It is pertinent to highlight the previous instance of the roll-back of the government’s policy on farm laws, on account of the opposition which charged that such laws were anti-farmer and pro-business. Instead of tweaking the laws, the government was forced to withdraw the laws. Subsequently, the Supreme Court-appointed Experts Committee report revealed that a majority of the stakeholders were in favour of those laws while only around 13 per cent were against them. The recall, in effect, stalled reforms in the farm sector.

    The current government’s many successes in reforming the national security system include the creation of the Department of Military Affairs (DMA), the Chief of Defence Staff (CDS), fulfilling the principles of One Rank One Pension (OROP)—which was pending since 1972, the establishment of the National War Memorial, pioneering initiatives to strengthen self-reliance like Make In India, among many others.

    In the current context of the protests against the Agnipath scheme, it is a challenging task to set right the narrative that the recruitment policy is against the interests of the youth of the country. It is to the credit of the government that several amendments have been made which indicates that the scheme is not set in stone.

    However, what can make the scheme more trustworthy and appealing is changing the method of selection to a national-level examination instead of focusing on regional recruitment. The testing has to be at a national-level, similar to the Combined Defence Service (CDS) exams and a common merit list must be prepared. The qualifying candidates then need to be subjected to an intelligence and aptitude test at the testing centres. This will call for a major change in the existing practice. Based on the various matrices that should include allocations for physical fitness, qualifying marks and medical fitness, a hierarchy of selection criteria can be decided for allotment to various arms and services.

    There are apprehensions that biases and prejudices may set in for identifying the soldiers to be retained, four years after recruitment. To address such apprehensions, the percentage considered for retention may be increased to anything between 33 to 50 per cent and the term may be extended to five years, instead of the current four. Furthermore, the retained soldiers have to be again on an all-India merit list, that will take into consideration the achievements and progress made by them, which not only includes the annual appraisals but also the standards of fitness and individual accomplishment, all of which have to be quantified.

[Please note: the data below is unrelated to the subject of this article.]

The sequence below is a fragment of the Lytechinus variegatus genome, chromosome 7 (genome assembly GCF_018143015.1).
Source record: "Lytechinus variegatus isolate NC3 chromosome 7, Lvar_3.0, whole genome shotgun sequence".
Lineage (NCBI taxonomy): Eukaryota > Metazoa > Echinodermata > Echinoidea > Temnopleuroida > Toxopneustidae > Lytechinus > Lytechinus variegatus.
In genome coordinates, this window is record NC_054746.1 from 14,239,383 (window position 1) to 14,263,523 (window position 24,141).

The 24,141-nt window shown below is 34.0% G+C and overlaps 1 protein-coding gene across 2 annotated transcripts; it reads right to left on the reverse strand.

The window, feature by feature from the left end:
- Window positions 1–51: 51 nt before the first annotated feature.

As a spin-off, the current agitation has succeeded in kindling interest in post-military employment of soldiers. Many additional benefits, including on the long-standing demand of assured entry into the Central Armed Police Forces (CAPF) and other organisations, have been announced. This demand has been routinely aired, and was also highlighted by the Group of Ministers report following the Kargil War. The option of lateral entry has to be streamlined and an added commitment could be shown by enrolling all Agniveers to the National Pension Scheme (NPS), with the government footing the additional burden for the service. Their NPS accounts could then be transferred to the CAPF or other organisations that the Agniveers subsequently join.

    Finally, there is a need to change the narrative that the government is looking to abdicate its responsibility to soldiers. It needs to be highlighted that the government is looking for a talent pool that is not just qualified, but also capable of being absorbed into the needs of a futuristic army. The fact that the Agnipath is not a short-term contract needs to be emphasised. History has always shown that forces that fail to keep up with technology have been overwhelmed by smaller, more agile and lethal forces. This scheme provides an opportunity for the armed forces to leap into the next generation of warfare with a manpower that can embrace the technological challenges.

    The government should also launch public outreach programmes showcasing the advantages that will accrue as a result of its implementation. Instances of youth preventing mob rampages whose sole purpose is to destroy national property have to be highlighted, as they gel with the ethos of soldiering, which is that a true soldier will give his life than destroy what his country stands for.

    Views expressed are of the author and do not necessarily reflect the views of the Manohar Parrikar IDSA or of the Government of India.